Nobody wants an enemy in the workplace, and working out how to manage someone we consider an enemy can be tricky. But there are ways of increasing the odds of mending the relationship by taking a more proactive approach.
The Press NZ recently published my thoughts on this – you can read the article here.
Ego is usually the cause of colleague disputes, writes Sylvia Pennington.
Few of us relish the idea of enemies in the workplace and working out how to manage folk who’ve placed themselves in this category can be tricky.
But is ignoring the situation in the hope things will settle down the best bet? Or can you increase the odds of rehabilitating your relationship by taking a more proactive approach?
The latter, says Peoplebank senior manager Peter Kennedy, who has navigated and observed his share of difficult workplace relationships during a three-decade career in the IT and recruitment industries.
“It generally came down to egos,” he says.
“Because our industry’s quite territorial where you had responsibility for a certain patch, if someone stepped into that patch or you stepped into theirs, that’s where relationships can get tested.”
While the prospect of a tete-a-tete can be intimidating, inviting the other party to meet on neutral ground to discuss your differences is the best way to begin the fence-mending process.
“The worst thing is confronting someone in an office environment particularly when the other party is not ready,” Kennedy says.
“Put some thought into it, plan it, what you’re going to do … Ask them for a coffee or go in a room for a chat and then it’s all about recognising what’s happening, being quite straightforward wit that other person to let them know how you feel – but you’ve got to put your ego away.
“I often find that the first five minutes can be a bit tense but once both parties have vented their anger, the mood of the talk can then settle down.”
Taking a hard look at your own behaviour before you talk to the other party about theirs is vital, Peak Performance Psychology principal Jo Lukins says.
“The tendency that people have is to look outwards so they might say, ‘Mary at work’s been mean to me,’ or ‘She’s not getting along with me,’ or all those things,” Lukins says.
“The tendency can be to focus on that other person and I actually think you need to focus on yourself, to reflect on what you’re doing.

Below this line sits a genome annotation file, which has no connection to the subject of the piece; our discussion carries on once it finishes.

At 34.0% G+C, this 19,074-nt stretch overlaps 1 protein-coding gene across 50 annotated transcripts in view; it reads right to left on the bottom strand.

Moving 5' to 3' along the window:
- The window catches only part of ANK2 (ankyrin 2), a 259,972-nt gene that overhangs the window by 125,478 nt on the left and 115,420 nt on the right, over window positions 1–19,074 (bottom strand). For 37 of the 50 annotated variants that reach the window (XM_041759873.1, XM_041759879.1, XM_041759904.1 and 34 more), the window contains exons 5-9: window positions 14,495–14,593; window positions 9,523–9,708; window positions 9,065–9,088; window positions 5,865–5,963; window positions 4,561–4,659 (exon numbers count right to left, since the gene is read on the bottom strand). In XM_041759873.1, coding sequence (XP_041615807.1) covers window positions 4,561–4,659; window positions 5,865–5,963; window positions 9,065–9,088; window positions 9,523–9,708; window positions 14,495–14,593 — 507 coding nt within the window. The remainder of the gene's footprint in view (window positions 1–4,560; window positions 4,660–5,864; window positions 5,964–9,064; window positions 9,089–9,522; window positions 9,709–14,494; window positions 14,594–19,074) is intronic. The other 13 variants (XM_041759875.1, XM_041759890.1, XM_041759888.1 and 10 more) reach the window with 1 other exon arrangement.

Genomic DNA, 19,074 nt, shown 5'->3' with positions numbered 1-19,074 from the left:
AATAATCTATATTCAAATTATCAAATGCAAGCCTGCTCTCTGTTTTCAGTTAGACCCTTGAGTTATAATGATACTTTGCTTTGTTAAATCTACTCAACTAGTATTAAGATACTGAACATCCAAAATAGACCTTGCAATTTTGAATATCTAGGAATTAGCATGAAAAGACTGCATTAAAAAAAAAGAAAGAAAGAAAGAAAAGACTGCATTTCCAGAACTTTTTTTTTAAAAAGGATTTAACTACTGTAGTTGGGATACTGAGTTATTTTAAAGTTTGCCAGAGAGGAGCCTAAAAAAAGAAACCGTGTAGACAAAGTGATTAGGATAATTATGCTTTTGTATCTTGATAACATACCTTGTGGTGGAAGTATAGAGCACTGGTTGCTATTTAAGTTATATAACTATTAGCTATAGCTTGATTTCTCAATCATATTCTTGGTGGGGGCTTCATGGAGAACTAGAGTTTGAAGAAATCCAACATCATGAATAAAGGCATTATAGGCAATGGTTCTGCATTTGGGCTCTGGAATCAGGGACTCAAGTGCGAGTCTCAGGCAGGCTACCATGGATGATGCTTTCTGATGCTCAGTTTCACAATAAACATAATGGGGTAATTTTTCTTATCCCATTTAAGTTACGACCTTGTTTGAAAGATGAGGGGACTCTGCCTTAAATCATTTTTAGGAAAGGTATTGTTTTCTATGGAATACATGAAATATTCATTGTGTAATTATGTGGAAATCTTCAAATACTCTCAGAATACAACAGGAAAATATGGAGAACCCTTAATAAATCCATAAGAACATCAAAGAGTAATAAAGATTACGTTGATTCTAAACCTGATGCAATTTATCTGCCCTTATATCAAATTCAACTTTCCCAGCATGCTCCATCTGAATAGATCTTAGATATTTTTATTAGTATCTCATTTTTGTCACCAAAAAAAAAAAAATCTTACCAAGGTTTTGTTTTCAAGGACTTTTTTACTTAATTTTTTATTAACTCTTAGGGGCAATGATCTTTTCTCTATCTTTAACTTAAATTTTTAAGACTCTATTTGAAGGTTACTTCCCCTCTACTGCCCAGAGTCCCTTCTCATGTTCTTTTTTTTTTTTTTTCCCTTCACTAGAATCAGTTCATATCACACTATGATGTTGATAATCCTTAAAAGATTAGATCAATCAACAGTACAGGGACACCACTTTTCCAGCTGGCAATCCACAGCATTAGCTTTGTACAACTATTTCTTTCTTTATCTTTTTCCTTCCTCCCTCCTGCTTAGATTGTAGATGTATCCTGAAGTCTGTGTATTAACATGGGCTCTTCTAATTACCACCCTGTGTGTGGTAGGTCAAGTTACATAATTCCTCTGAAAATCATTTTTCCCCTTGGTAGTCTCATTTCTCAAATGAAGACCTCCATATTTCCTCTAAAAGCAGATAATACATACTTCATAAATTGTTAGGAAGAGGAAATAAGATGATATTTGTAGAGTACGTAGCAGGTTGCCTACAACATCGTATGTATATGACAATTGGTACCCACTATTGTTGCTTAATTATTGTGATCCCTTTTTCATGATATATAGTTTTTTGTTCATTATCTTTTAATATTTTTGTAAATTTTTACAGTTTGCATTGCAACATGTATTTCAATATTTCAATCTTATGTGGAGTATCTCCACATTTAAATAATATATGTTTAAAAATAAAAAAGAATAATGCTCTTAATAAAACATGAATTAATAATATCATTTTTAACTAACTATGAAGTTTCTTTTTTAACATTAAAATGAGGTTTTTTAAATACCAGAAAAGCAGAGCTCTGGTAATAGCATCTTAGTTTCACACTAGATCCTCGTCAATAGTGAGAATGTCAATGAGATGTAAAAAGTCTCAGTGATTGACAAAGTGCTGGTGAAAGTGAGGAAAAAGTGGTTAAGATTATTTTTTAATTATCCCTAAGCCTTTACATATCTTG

“Say: ‘What am I doing that’s contributing to this? How am I not helping? What’s my story that I’m telling myself as I engage with this person?’ Am I saying to myself, ‘They’re a villain,’ or ‘I’m a victim,’ or ‘This is hopeless’?
“Obviously all that sort of self-talk gets in the way of effective relationships.”
Be prepared to accept that your actions may have contributed to the souring of relationships and avoid playing the blame game if you want the initial conversation and subsequent interactions to be constructive, agrees workplace performance coach, Michelle Gibbings.
“It really needs to be done with good intent – with real, genuine heart attached to the conversation: ‘I’m really having this [chat] because you matter to me and something’s gone wrong and I know that I’ve played a part in that,'” Gibbings says.
“It can’t be: ‘You’ve done this to me and you’ve done that.’ Often when relationships aren’t working it’s both parties; there’s something on both sides that hasn’t worked so you need to be prepared to accept your part.”
It’s human nature to leap to the conclusion that the other party has it in for you but making an effort not to do so will stand you in good stead.
“When people are having a relationship with someone at work they’re struggling with, they’ll assume the other person’s intent towards them is negative,” Gibbings says.
“They assume it’s because this person’s trying to do something for me, trying to get some of my turf or they’re trying to put me in a more difficult position.
“If they have the courage – and it does take courage – to step into an uncomfortable conversation, they’ll often find that the other person has a completely different intent to what they have assumed the intent is.”
If the ill-will does seem to be personal, a no-strings act of kindness can sometimes be enough to turn sour relations sweet, mediator and trainer Naomi Holtring says.
She once took flowers to a colleague who’d helped make her life a misery at the marketing company where they worked, after the woman was hospitalised following a car accident.
“A few months later when she came out of hospital, she cornered me in the toilets and I thought, ‘Oh, no,’ and she said, ‘Naomi, I’m really sorry, I don’t know why I’ve been so horrible to you,'” Holtring says.
“That was the culture of the organisation. Changing that was a matter of offering the olive branch – being nice to the person who was actually the nastiest to me.”